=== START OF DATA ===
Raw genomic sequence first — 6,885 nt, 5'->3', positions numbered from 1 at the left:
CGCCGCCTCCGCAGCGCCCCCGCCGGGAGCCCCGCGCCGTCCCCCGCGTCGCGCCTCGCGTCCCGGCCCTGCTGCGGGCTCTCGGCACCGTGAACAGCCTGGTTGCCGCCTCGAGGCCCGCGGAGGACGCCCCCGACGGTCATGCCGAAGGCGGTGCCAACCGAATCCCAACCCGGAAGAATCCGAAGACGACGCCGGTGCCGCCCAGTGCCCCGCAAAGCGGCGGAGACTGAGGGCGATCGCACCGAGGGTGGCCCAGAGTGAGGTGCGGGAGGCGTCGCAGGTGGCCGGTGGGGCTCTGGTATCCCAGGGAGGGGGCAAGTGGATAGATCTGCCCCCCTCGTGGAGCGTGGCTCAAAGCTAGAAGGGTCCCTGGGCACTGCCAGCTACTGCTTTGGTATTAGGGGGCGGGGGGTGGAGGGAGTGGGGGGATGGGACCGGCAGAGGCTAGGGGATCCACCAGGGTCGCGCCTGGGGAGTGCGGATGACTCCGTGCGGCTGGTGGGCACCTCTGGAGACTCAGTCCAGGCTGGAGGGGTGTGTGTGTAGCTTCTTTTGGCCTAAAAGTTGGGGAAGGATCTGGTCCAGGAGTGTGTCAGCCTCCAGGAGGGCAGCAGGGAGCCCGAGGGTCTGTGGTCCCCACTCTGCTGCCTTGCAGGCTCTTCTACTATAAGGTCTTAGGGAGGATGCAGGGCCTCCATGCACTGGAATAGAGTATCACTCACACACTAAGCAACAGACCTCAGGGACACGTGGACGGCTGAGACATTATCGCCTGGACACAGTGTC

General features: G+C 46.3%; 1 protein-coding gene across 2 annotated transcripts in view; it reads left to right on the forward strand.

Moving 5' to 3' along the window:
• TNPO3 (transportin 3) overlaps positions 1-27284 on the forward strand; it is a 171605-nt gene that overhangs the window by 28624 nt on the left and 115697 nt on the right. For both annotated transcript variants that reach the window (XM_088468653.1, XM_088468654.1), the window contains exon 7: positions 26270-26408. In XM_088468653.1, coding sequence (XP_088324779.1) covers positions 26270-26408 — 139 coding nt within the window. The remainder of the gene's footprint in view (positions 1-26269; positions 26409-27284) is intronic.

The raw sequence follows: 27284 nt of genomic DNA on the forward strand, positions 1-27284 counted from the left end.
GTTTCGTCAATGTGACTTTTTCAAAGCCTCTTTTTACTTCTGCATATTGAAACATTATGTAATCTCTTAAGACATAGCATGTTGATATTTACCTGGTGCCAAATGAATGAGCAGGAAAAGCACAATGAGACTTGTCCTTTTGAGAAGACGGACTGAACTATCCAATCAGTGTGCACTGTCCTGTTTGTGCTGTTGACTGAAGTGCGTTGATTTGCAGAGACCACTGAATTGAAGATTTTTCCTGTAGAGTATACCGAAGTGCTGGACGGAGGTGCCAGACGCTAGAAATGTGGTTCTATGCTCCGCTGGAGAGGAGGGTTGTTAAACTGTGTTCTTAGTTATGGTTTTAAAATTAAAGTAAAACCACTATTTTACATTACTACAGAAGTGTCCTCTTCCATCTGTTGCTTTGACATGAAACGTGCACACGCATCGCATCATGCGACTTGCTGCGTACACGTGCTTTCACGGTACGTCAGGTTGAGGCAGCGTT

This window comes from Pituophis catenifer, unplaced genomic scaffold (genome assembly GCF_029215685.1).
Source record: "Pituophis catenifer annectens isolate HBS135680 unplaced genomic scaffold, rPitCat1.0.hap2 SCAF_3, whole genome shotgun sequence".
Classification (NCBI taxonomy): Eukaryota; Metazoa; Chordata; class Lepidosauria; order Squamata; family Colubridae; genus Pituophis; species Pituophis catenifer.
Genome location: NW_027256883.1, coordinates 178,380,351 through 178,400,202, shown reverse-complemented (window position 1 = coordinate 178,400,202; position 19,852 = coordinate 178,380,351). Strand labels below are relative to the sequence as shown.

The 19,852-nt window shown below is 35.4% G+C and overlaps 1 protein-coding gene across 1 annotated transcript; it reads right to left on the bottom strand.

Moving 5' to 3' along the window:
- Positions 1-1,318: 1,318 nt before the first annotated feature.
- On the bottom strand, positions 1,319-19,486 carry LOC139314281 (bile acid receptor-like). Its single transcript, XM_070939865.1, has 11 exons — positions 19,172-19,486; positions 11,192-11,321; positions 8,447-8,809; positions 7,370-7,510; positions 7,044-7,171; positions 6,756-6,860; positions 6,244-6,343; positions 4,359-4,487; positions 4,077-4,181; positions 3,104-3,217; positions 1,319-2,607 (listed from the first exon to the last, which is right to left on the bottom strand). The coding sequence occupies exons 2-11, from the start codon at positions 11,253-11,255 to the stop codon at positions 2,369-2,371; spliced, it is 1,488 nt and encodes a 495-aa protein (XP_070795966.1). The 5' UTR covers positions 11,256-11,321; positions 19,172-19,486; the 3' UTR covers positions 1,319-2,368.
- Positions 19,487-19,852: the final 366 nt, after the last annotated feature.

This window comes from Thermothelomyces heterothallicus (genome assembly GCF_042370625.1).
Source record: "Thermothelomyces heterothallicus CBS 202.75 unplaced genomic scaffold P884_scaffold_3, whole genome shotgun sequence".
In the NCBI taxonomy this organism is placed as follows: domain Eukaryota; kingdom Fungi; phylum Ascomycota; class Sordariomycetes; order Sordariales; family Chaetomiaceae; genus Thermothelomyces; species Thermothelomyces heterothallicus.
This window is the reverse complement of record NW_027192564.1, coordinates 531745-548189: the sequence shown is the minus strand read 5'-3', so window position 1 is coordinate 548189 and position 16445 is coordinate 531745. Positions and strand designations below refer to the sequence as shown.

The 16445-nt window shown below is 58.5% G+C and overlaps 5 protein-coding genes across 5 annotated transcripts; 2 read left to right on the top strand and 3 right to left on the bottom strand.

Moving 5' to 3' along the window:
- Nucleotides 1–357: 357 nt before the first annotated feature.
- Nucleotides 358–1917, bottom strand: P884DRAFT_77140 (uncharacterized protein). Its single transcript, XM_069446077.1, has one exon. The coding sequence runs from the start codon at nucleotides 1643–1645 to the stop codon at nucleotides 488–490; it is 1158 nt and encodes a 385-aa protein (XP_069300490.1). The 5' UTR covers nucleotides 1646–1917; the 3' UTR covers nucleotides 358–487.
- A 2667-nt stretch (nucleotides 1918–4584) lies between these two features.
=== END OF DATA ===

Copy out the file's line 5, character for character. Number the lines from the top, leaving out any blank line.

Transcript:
• TNPO3 (transportin 3) overlaps positions 1-27284 on the forward strand; it is a 171605-nt gene that overhangs the window by 28624 nt on the left and 115697 nt on the right. For both annotated transcript variants that reach the window (XM_088468653.1, XM_088468654.1), the window contains exon 7: positions 26270-26408. In XM_088468653.1, coding sequence (XP_088324779.1) covers positions 26270-26408 — 139 coding nt within the window. The remainder of the gene's footprint in view (positions 1-26269; positions 26409-27284) is intronic.